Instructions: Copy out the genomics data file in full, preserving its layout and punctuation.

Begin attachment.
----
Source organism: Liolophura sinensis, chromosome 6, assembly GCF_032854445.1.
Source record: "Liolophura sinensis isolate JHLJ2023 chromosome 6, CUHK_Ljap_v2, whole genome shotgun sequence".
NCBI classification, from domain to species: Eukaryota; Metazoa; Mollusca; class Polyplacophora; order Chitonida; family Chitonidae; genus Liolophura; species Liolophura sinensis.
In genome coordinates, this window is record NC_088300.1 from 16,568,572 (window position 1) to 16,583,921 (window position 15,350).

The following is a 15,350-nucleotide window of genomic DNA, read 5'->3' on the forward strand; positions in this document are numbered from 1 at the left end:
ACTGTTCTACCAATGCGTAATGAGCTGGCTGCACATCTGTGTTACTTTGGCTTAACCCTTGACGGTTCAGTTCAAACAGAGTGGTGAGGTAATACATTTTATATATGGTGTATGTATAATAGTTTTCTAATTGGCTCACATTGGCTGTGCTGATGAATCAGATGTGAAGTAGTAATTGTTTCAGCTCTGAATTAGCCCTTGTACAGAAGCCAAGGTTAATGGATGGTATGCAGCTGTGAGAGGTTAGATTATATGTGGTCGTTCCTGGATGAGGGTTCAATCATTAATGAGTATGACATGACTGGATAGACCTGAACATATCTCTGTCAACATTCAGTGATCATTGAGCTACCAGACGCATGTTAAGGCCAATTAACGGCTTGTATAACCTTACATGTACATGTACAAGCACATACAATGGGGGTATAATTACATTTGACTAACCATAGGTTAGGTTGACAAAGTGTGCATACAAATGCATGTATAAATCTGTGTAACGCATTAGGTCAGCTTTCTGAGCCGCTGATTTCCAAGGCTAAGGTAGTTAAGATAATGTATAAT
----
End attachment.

Source organism: Liolophura sinensis, chromosome 6, assembly GCF_032854445.1.
Source record: "Liolophura sinensis isolate JHLJ2023 chromosome 6, CUHK_Ljap_v2, whole genome shotgun sequence".
NCBI classification, from domain to species: Eukaryota; Metazoa; Mollusca; class Polyplacophora; order Chitonida; family Chitonidae; genus Liolophura; species Liolophura sinensis.
In genome coordinates, this window is record NC_088300.1 from 16,568,572 (window position 1) to 16,583,921 (window position 15,350).

The following is a 15,350-nucleotide window of genomic DNA, read 5'->3' on the forward strand; positions in this document are numbered from 1 at the left end:
ACTGTTCTACCAATGCGTAATGAGCTGGCTGCACATCTGTGTTACTTTGGCTTAACCCTTGACGGTTCAGTTCAAACAGAGTGGTGAGGTAATACATTTTATATATGGTGTATGTATAATAGTTTTCTAATTGGCTCACATTGGCTGTGCTGATGAATCAGATGTGAAGTAGTAATTGTTTCAGCTCTGAATTAGCCCTTGTACAGAAGCCAAGGTTAATGGATGGTATGCAGCTGTGAGAGGTTAGATTATATGTGGTCGTTCCTGGATGAGGGTTCAATCATTAATGAGTATGACATGACTGGATAGACCTGAACATATCTCTGTCAACATTCAGTGATCATTGAGCTACCAGACGCATGTTAAGGCCAATTAACGGCTTGTATAACCTTACATGTACATGTACAAGCACATACAATGGGGGTATAATTACATTTGACTAACCATAGGTTAGGTTGACAAAGTGTGCATACAAATGCATGTATAAATCTGTGTAACGCATTAGGTCAGCTTTCTGAGCCGCTGATTTCCAAGGCTAAGGTAGTTAAGATAATGTATAAT